South Africa’s Covid-19 economic stimulus plan: A chance to rethink or same old same old?

South Africa’s Covid-19 economic stimulus plan contains several of the features of a solid emergency plan, albeit cobbled together under the most unusual circumstances, at least on the surface. At 10% of GDP, far higher than Italy, Spain or the United Kingdom, it is one the largest stimulus packages in the world. To put this into further perspective the United States has committed 11% of its GDP to keeping the lights of its economy on.

President Ramaphosa’s announcement arrives at a time that global economic markets are haemorrhaging, a sad necessity of withdrawing large percentages of the working population from public spaces. Like so many components of the Covid-19 pandemic, we are presented with ongoing trade-offs and dilemmas all of which lead to their own paths of landmines. The largest fork in the road globally has been the cost of closing down the economy whilst livelihoods are increasingly precarious, many communities are restless, some families are starving to death. For countries in the Global South such as South Africa with lower welfare, this is all the more complicated by the uneven pace of dispensing relief to small businesses who employ the largest chunk of the employed workforce. The effort has been further hampered by the disgraceful diversion of food parcels to economically vulnerable communities by parts of the very state machinery that should be distributing relief.

That said, the plan offers clusters of intervention, many of which sound encouragingly social welfarist. It is not dissimilar to the basic income grant suggested by social policy analysts and formulated by several NGOS post 1994. As long ago as 2004, a coalition of NGOs, faith-based organisations and unions across SADC formulated well-researched funding models to finance this. They suggested that the Basic Income Grant (BIG) was affordable, particularly for South Africa, and noted that the political and economic history of South Africa would otherwise consistently reproduce the toxicity of racist and race based social and economic outcomes. These have produced the intergenerational, structural flaws in South Africa’s economy which no amount of foreign direct investment and market orthodox approaches of the past 22 years have resolved.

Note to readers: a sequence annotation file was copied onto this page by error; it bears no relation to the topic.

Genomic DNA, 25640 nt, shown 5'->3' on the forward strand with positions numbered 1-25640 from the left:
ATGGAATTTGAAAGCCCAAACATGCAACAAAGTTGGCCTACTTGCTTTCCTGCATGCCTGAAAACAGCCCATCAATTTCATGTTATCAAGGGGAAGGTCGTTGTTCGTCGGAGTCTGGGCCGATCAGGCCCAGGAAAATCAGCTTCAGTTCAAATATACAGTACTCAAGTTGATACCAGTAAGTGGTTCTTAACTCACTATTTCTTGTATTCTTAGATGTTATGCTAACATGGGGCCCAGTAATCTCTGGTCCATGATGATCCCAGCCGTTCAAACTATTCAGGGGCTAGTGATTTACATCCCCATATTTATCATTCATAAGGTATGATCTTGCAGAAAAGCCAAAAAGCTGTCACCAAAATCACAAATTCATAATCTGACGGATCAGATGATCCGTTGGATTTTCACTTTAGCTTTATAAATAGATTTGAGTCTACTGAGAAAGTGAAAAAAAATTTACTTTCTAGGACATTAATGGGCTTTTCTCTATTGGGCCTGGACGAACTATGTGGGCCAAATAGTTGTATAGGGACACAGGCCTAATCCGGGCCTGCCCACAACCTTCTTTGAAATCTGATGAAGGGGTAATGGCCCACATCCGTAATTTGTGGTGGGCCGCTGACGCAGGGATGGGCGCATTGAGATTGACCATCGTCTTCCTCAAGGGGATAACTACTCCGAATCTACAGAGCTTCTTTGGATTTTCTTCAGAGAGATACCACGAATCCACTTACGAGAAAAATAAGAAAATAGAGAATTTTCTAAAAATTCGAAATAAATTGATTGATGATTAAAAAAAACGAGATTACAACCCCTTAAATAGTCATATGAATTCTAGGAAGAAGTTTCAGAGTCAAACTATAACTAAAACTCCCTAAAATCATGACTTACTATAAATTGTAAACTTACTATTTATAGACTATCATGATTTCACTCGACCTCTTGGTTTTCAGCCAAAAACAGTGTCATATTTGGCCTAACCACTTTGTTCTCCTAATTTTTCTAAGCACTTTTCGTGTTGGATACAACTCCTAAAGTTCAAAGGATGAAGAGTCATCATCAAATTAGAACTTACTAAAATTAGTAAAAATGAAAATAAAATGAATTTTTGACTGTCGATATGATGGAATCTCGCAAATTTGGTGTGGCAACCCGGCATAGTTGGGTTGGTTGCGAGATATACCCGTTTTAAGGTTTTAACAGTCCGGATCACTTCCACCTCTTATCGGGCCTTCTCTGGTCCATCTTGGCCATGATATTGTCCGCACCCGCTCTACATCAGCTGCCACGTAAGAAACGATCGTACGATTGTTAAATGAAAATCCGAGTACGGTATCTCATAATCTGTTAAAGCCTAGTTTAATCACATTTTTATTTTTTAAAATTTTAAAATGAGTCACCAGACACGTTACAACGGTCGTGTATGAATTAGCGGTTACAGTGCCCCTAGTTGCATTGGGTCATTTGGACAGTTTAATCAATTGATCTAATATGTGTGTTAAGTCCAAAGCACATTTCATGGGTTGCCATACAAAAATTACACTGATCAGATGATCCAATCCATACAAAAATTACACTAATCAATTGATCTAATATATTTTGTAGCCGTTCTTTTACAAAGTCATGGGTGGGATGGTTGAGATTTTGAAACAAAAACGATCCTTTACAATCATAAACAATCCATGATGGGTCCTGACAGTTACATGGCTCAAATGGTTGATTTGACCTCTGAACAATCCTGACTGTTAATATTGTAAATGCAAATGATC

The proposals suggested a financing menu of diverse local taxes and strongly suggested that a universal grant would be part of a developmental social compact. So while painful, the Corona virus and the measures suggested by the President  might be bringing us closer to the recognition that structural deficits need to be addressed by investing into developing key sectors of the economy, enabling workers to remain in the economy and by cushioning those who are not able to participate in that economy.

Part of this compact is the R200 billion loan scheme to provide companies with relief to remain operational and to pay salaries. At a time when almost a third of the workforce have either been retrenched or are uncertain of their post lockdown future, a R50billion grant has been introduced to augment existing grants for a six-month period. Significantly, relief will be offered to people who are out of the current benefits matrix and receive neither Unemployment Insurance Fund benefits nor social grants.